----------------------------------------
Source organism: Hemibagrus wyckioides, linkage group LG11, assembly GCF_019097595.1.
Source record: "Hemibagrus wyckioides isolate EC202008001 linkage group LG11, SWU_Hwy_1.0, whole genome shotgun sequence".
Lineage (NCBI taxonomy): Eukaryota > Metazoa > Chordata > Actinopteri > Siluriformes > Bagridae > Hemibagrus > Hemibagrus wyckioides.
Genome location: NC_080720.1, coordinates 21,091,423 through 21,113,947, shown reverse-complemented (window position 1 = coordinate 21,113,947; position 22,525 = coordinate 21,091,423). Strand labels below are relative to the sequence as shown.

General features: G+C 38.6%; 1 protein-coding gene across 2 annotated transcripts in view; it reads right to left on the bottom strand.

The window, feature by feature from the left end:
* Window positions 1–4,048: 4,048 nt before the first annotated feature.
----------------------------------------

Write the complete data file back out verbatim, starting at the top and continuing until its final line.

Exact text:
Source organism: Hemibagrus wyckioides, linkage group LG11, assembly GCF_019097595.1.
Source record: "Hemibagrus wyckioides isolate EC202008001 linkage group LG11, SWU_Hwy_1.0, whole genome shotgun sequence".
Lineage (NCBI taxonomy): Eukaryota > Metazoa > Chordata > Actinopteri > Siluriformes > Bagridae > Hemibagrus > Hemibagrus wyckioides.
Genome location: NC_080720.1, coordinates 21,091,423 through 21,113,947, shown reverse-complemented (window position 1 = coordinate 21,113,947; position 22,525 = coordinate 21,091,423). Strand labels below are relative to the sequence as shown.

General features: G+C 38.6%; 1 protein-coding gene across 2 annotated transcripts in view; it reads right to left on the bottom strand.

The window, feature by feature from the left end:
* Window positions 1–4,048: 4,048 nt before the first annotated feature.